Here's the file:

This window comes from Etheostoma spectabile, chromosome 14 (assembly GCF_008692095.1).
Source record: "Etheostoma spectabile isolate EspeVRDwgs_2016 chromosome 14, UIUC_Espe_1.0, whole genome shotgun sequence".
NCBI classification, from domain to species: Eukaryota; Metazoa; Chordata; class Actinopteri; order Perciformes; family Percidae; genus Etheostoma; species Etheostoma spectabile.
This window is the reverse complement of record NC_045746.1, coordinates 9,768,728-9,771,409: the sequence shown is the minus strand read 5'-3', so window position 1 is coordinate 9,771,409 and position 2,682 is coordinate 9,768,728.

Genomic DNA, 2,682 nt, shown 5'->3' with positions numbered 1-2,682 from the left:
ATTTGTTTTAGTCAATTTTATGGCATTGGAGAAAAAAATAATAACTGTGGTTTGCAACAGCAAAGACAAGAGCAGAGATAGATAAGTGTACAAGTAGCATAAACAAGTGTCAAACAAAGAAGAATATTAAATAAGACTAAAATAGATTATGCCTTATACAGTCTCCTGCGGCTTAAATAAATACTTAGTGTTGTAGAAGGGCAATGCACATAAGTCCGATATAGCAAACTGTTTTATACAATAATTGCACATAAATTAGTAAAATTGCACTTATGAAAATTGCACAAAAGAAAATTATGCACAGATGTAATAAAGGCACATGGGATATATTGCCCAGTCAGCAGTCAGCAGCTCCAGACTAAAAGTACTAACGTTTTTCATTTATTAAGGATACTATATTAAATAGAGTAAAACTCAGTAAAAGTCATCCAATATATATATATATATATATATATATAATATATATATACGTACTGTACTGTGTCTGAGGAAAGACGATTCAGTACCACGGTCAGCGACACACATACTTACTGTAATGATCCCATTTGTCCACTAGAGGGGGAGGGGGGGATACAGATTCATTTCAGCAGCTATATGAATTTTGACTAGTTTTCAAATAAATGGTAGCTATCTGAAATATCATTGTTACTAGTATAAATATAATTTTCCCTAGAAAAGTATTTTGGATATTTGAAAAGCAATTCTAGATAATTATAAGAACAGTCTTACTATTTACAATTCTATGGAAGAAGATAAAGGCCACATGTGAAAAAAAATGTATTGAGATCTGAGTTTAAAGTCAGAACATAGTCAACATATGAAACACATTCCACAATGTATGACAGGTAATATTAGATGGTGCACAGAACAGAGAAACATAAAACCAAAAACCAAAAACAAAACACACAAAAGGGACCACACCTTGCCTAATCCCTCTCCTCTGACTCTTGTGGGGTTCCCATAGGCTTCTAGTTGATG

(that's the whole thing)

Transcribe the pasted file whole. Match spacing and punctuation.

This window comes from Etheostoma spectabile, chromosome 14 (assembly GCF_008692095.1).
Source record: "Etheostoma spectabile isolate EspeVRDwgs_2016 chromosome 14, UIUC_Espe_1.0, whole genome shotgun sequence".
NCBI classification, from domain to species: Eukaryota; Metazoa; Chordata; class Actinopteri; order Perciformes; family Percidae; genus Etheostoma; species Etheostoma spectabile.
This window is the reverse complement of record NC_045746.1, coordinates 9,768,728-9,771,409: the sequence shown is the minus strand read 5'-3', so window position 1 is coordinate 9,771,409 and position 2,682 is coordinate 9,768,728.

Genomic DNA, 2,682 nt, shown 5'->3' with positions numbered 1-2,682 from the left:
ATTTGTTTTAGTCAATTTTATGGCATTGGAGAAAAAAATAATAACTGTGGTTTGCAACAGCAAAGACAAGAGCAGAGATAGATAAGTGTACAAGTAGCATAAACAAGTGTCAAACAAAGAAGAATATTAAATAAGACTAAAATAGATTATGCCTTATACAGTCTCCTGCGGCTTAAATAAATACTTAGTGTTGTAGAAGGGCAATGCACATAAGTCCGATATAGCAAACTGTTTTATACAATAATTGCACATAAATTAGTAAAATTGCACTTATGAAAATTGCACAAAAGAAAATTATGCACAGATGTAATAAAGGCACATGGGATATATTGCCCAGTCAGCAGTCAGCAGCTCCAGACTAAAAGTACTAACGTTTTTCATTTATTAAGGATACTATATTAAATAGAGTAAAACTCAGTAAAAGTCATCCAATATATATATATATATATATATATATAATATATATATACGTACTGTACTGTGTCTGAGGAAAGACGATTCAGTACCACGGTCAGCGACACACATACTTACTGTAATGATCCCATTTGTCCACTAGAGGGGGAGGGGGGGATACAGATTCATTTCAGCAGCTATATGAATTTTGACTAGTTTTCAAATAAATGGTAGCTATCTGAAATATCATTGTTACTAGTATAAATATAATTTTCCCTAGAAAAGTATTTTGGATATTTGAAAAGCAATTCTAGATAATTATAAGAACAGTCTTACTATTTACAATTCTATGGAAGAAGATAAAGGCCACATGTGAAAAAAAATGTATTGAGATCTGAGTTTAAAGTCAGAACATAGTCAACATATGAAACACATTCCACAATGTATGACAGGTAATATTAGATGGTGCACAGAACAGAGAAACATAAAACCAAAAACCAAAAACAAAACACACAAAAGGGACCACACCTTGCCTAATCCCTCTCCTCTGACTCTTGTGGGGTTCCCATAGGCTTCTAGTTGATG